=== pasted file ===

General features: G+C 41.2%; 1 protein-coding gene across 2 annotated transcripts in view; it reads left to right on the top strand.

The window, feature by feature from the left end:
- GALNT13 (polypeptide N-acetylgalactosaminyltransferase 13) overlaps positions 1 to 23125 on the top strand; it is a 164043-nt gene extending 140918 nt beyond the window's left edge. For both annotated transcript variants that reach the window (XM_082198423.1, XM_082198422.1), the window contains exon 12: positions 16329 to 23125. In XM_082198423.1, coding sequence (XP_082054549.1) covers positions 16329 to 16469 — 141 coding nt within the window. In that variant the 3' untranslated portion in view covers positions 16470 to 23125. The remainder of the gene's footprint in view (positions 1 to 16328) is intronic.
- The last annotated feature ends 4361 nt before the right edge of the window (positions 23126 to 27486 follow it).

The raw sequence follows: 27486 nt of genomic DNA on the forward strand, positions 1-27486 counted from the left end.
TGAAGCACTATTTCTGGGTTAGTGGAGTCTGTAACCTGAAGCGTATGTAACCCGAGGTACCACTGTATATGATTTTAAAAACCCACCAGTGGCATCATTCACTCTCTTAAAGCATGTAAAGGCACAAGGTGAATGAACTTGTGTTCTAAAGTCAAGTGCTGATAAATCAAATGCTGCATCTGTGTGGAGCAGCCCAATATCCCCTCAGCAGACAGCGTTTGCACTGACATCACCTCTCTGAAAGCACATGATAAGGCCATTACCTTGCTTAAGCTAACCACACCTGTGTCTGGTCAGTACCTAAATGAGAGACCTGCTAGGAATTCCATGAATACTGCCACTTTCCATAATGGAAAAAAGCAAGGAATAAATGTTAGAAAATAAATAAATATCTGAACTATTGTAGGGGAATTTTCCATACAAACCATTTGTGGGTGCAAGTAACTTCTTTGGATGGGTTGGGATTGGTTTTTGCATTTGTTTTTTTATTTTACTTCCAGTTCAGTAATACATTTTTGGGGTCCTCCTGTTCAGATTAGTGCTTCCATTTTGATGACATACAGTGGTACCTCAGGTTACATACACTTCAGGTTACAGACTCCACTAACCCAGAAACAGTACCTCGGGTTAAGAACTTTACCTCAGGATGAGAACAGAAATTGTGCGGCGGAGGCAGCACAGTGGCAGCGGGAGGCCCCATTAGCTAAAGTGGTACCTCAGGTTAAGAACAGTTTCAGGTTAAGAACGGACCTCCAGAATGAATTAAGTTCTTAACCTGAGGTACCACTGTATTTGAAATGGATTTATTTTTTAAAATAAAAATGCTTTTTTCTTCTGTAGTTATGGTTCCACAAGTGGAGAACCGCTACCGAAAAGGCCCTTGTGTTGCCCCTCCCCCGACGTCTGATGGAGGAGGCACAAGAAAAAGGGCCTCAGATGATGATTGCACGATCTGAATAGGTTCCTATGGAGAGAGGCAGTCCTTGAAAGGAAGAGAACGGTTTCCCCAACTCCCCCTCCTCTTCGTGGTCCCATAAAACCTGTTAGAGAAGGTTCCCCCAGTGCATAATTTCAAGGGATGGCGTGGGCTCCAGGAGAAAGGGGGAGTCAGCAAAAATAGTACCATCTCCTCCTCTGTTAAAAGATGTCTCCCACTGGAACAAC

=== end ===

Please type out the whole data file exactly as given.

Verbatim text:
General features: G+C 41.2%; 1 protein-coding gene across 2 annotated transcripts in view; it reads left to right on the top strand.

The window, feature by feature from the left end:
- GALNT13 (polypeptide N-acetylgalactosaminyltransferase 13) overlaps positions 1 to 23125 on the top strand; it is a 164043-nt gene extending 140918 nt beyond the window's left edge. For both annotated transcript variants that reach the window (XM_082198423.1, XM_082198422.1), the window contains exon 12: positions 16329 to 23125. In XM_082198423.1, coding sequence (XP_082054549.1) covers positions 16329 to 16469 — 141 coding nt within the window. In that variant the 3' untranslated portion in view covers positions 16470 to 23125. The remainder of the gene's footprint in view (positions 1 to 16328) is intronic.
- The last annotated feature ends 4361 nt before the right edge of the window (positions 23126 to 27486 follow it).

The raw sequence follows: 27486 nt of genomic DNA on the forward strand, positions 1-27486 counted from the left end.
TGAAGCACTATTTCTGGGTTAGTGGAGTCTGTAACCTGAAGCGTATGTAACCCGAGGTACCACTGTATATGATTTTAAAAACCCACCAGTGGCATCATTCACTCTCTTAAAGCATGTAAAGGCACAAGGTGAATGAACTTGTGTTCTAAAGTCAAGTGCTGATAAATCAAATGCTGCATCTGTGTGGAGCAGCCCAATATCCCCTCAGCAGACAGCGTTTGCACTGACATCACCTCTCTGAAAGCACATGATAAGGCCATTACCTTGCTTAAGCTAACCACACCTGTGTCTGGTCAGTACCTAAATGAGAGACCTGCTAGGAATTCCATGAATACTGCCACTTTCCATAATGGAAAAAAGCAAGGAATAAATGTTAGAAAATAAATAAATATCTGAACTATTGTAGGGGAATTTTCCATACAAACCATTTGTGGGTGCAAGTAACTTCTTTGGATGGGTTGGGATTGGTTTTTGCATTTGTTTTTTTATTTTACTTCCAGTTCAGTAATACATTTTTGGGGTCCTCCTGTTCAGATTAGTGCTTCCATTTTGATGACATACAGTGGTACCTCAGGTTACATACACTTCAGGTTACAGACTCCACTAACCCAGAAACAGTACCTCGGGTTAAGAACTTTACCTCAGGATGAGAACAGAAATTGTGCGGCGGAGGCAGCACAGTGGCAGCGGGAGGCCCCATTAGCTAAAGTGGTACCTCAGGTTAAGAACAGTTTCAGGTTAAGAACGGACCTCCAGAATGAATTAAGTTCTTAACCTGAGGTACCACTGTATTTGAAATGGATTTATTTTTTAAAATAAAAATGCTTTTTTCTTCTGTAGTTATGGTTCCACAAGTGGAGAACCGCTACCGAAAAGGCCCTTGTGTTGCCCCTCCCCCGACGTCTGATGGAGGAGGCACAAGAAAAAGGGCCTCAGATGATGATTGCACGATCTGAATAGGTTCCTATGGAGAGAGGCAGTCCTTGAAAGGAAGAGAACGGTTTCCCCAACTCCCCCTCCTCTTCGTGGTCCCATAAAACCTGTTAGAGAAGGTTCCCCCAGTGCATAATTTCAAGGGATGGCGTGGGCTCCAGGAGAAAGGGGGAGTCAGCAAAAATAGTACCATCTCCTCCTCTGTTAAAAGATGTCTCCCACTGGAACAAC